Tips for Your Family: Creating a Bedtime Routine for Better Sleep

December 10, 2018

Photo by Christopher Jolly on Unsplash

 

The key to a great night’s sleep every night is routine. When you go through the same calming behaviors night after night, your body learns what to expect and is better able to drift to a deep, restful sleep. Creating a bedtime routine is very personal. What one person finds relaxing may not work for another. The following tips can help you and your family experiment and find the healthy habits that support your best sleep.

 

Create an Environment that Enables Rest

 

Your home’s ambiance at night has a huge impact on how well you and your family sleep. For instance, if you keep a lot of electronics on and allow the kids to play with their tablets or watch television, you’re making it more difficult for them to fall asleep. Electronics emit various light wavelengths, but blue wavelengths in particular can have an adverse effect to your family’s health.  Blue lights throw the body’s circadian rhythm off balance, disrupting sleep and possibly contributing to the causation of cancer, heart disease, diabetes, and obesity. Exposure to light at night suppresses the secretion of the hormone melatonin, which regulates your body’s state of wakefulness. Melatonin levels are also associated with cancer; people with cancer often test with lower levels of melatonin, and some research suggests the hormone has antioxidant effects and stimulates white blood cells, which attack cancer cells. To create an optimal environment for sleep, turn off electronics and dim lights to reduce exposure to blue wavelengths that can disrupt melatonin production.

 

Indoor air pollution is another sleep disrupter. Excessive allergens upset the respiratory system, preventing the body from receiving adequate oxygen. Improving indoor air quality involves a multi-pronged attack. The home needs to be properly ventilated, especially whenever there are materials that contain volatile organic compounds (VOCs) being used. Daily cleanings also help reduce dust, mold, mildew, and other allergens from building up around the home. To improve sleep, place a personal air filter or humidifier in each bedroom. Look online for the best models that fit your family’s sleep needs and won’t blow your budget. How to Home is a great starting point; it offers reviews and buyer guides for air filters, humidifiers, and more. There are plenty of models to choose from nowadays, including those with just the basics, and those with bells and whistles that can bring extra serenity to your family at night. For instance, many models come with aromatherapy diffusers that allow you to disperse essential oils that soothe the body and mind for a restful night.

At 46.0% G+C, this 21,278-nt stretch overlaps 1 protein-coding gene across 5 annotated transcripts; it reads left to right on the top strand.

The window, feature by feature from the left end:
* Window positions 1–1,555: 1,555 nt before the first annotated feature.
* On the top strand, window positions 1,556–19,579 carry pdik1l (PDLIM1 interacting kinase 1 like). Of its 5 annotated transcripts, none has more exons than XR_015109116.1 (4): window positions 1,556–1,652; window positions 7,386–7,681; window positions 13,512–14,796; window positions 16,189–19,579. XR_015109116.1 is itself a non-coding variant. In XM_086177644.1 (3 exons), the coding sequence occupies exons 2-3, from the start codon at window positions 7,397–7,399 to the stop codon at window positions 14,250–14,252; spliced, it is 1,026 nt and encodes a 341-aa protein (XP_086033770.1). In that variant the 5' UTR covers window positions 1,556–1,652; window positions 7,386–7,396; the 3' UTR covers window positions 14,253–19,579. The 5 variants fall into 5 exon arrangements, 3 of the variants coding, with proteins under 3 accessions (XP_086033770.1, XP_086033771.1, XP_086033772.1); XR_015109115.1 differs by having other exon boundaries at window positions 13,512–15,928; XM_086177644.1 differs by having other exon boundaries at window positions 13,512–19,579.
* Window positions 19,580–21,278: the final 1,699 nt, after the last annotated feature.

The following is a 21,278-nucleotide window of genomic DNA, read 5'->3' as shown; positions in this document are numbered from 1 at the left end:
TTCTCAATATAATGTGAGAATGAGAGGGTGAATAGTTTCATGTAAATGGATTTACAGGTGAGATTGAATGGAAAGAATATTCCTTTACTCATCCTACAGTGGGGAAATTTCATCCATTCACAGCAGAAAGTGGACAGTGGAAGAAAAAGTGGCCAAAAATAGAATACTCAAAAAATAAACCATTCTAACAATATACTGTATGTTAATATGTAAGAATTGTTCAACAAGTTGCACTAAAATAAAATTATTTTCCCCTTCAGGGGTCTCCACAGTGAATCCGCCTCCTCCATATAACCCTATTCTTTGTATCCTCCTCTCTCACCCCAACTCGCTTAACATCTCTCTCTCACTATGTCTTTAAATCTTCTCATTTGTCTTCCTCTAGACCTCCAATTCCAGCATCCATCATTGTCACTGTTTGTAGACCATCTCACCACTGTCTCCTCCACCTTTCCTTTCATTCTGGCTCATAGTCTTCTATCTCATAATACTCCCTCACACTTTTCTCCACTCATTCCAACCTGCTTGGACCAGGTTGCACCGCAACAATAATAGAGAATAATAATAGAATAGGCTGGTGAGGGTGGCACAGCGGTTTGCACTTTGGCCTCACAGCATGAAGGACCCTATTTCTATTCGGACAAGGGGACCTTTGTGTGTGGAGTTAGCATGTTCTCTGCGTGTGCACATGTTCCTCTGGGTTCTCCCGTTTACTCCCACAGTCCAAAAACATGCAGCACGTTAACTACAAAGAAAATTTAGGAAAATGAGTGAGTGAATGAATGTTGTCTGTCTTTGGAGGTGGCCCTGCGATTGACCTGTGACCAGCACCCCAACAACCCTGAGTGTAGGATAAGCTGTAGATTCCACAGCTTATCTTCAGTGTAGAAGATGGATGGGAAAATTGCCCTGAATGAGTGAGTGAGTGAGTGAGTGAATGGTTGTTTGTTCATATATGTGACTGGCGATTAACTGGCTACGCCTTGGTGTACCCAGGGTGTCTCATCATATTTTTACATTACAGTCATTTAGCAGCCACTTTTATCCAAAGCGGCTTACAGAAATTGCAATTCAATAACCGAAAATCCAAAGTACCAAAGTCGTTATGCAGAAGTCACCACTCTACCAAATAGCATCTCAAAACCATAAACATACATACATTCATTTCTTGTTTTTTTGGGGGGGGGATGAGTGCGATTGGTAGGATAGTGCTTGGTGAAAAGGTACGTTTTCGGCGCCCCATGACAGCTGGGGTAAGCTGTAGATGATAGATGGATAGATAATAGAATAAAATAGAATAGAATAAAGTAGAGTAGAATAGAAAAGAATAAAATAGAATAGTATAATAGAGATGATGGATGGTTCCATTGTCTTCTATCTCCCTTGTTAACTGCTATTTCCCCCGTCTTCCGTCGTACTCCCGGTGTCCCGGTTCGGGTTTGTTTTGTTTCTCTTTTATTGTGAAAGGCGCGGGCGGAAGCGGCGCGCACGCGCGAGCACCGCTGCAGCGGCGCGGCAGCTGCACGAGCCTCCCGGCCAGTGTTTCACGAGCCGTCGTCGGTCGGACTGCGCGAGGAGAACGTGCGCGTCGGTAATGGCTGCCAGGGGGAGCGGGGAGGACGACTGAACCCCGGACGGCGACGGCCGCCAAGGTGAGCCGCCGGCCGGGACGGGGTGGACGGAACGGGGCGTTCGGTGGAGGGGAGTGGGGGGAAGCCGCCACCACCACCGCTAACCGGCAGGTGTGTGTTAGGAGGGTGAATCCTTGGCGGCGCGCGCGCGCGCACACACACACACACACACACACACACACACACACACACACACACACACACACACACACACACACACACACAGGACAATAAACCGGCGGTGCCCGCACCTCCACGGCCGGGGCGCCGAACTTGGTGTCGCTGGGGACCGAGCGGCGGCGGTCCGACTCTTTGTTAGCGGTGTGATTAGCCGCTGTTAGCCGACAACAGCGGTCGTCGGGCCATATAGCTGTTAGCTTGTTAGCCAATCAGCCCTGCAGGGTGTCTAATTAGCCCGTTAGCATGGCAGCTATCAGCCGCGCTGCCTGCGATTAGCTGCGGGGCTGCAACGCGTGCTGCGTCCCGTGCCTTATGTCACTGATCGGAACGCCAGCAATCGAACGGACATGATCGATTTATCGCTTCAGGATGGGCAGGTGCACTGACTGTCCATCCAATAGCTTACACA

Relax the Body and Mind

 

Once you’ve created a soothing atmosphere, you’re ready to engage in bedtime activities that relax the body and mind. Many people find that taking a hot shower or bath before bed induces sleepiness. The temperature of the water causes a person’s body temperature to rise slightly. Once they step out of the water, their body temperature drops, creating a feeling of drowsiness that encourages them to fall asleep. If you prefer morning showers, you can create a similar effect with a hot cup of tea. Double-down on the sleep-inducing benefits by choosing an herbal tea that relieves stress and anxiety before bed.

 

If racing thoughts and worries keep you up at night, avoid trying to fight against them. Instead, release your anxieties for the evening by writing down a to-do list you can conquer first thing in the morning. If you find yourself tossing and turning, get out of bed and distract yourself with a soothing activity, such as reading, listening to a podcast, or working on a puzzle. Many people find that listening to soothing sounds-- whether it be white noise or a guided meditation for sleep-- is distracting enough to enable sleep when their thoughts are racing. It may also help to release some energy and physical tension with yoga poses. If these healthy practices do little to reduce your nighttime anxiety, it may be a more serious problem-- make an appointment to talk to your doctor about your insomnia and available treatments.

 

*****

 

A good night’s sleep means a great next day for your family. Establishing a healthy bedtime routine sets each member up for a restful evening. First, create an environment conducive to sleep by turning off excessive lights and turning on humidifiers or purifiers to improve air quality in the bedroom. Next, each family member should engage in activities that help release tension and quell anxieties. Many people find that a warm bath or hot cup of tea before bed helps them fall asleep. Other activities that help people quiet their minds at night include making to-do lists, reading, puzzling, meditating, and doing gentle yoga. Finding what’s best for your sleep needs is personal and takes trial and error, but once you’ve found the best routine, stick with it to reap the benefits for better sleep.

 

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